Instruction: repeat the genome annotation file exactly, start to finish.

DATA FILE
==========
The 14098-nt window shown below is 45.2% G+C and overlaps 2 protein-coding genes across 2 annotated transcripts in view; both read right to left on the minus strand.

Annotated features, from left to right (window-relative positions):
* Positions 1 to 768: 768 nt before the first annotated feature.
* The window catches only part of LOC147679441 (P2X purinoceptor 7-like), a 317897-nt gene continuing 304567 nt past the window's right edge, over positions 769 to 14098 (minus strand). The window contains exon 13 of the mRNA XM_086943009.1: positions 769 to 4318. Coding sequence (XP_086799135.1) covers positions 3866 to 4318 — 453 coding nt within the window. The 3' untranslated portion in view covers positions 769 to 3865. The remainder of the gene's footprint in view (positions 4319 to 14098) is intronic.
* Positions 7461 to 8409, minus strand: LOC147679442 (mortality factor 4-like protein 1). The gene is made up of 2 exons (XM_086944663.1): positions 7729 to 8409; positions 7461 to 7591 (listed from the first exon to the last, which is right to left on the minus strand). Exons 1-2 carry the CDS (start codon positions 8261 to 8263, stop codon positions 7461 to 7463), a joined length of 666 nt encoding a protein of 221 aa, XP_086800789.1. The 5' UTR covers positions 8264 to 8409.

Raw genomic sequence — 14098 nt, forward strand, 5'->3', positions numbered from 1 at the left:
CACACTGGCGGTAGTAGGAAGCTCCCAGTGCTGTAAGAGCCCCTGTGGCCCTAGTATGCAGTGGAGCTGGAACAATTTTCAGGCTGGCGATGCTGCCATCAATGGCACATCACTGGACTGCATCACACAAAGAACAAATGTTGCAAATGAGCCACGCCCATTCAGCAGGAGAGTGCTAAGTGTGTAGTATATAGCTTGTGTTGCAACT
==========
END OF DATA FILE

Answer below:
The 14098-nt window shown below is 45.2% G+C and overlaps 2 protein-coding genes across 2 annotated transcripts in view; both read right to left on the minus strand.

Annotated features, from left to right (window-relative positions):
* Positions 1 to 768: 768 nt before the first annotated feature.
* The window catches only part of LOC147679441 (P2X purinoceptor 7-like), a 317897-nt gene continuing 304567 nt past the window's right edge, over positions 769 to 14098 (minus strand). The window contains exon 13 of the mRNA XM_086943009.1: positions 769 to 4318. Coding sequence (XP_086799135.1) covers positions 3866 to 4318 — 453 coding nt within the window. The 3' untranslated portion in view covers positions 769 to 3865. The remainder of the gene's footprint in view (positions 4319 to 14098) is intronic.
* Positions 7461 to 8409, minus strand: LOC147679442 (mortality factor 4-like protein 1). The gene is made up of 2 exons (XM_086944663.1): positions 7729 to 8409; positions 7461 to 7591 (listed from the first exon to the last, which is right to left on the minus strand). Exons 1-2 carry the CDS (start codon positions 8261 to 8263, stop codon positions 7461 to 7463), a joined length of 666 nt encoding a protein of 221 aa, XP_086800789.1. The 5' UTR covers positions 8264 to 8409.

Raw genomic sequence — 14098 nt, forward strand, 5'->3', positions numbered from 1 at the left:
CACACTGGCGGTAGTAGGAAGCTCCCAGTGCTGTAAGAGCCCCTGTGGCCCTAGTATGCAGTGGAGCTGGAACAATTTTCAGGCTGGCGATGCTGCCATCAATGGCACATCACTGGACTGCATCACACAAAGAACAAATGTTGCAAATGAGCCACGCCCATTCAGCAGGAGAGTGCTAAGTGTGTAGTATATAGCTTGTGTTGCAACT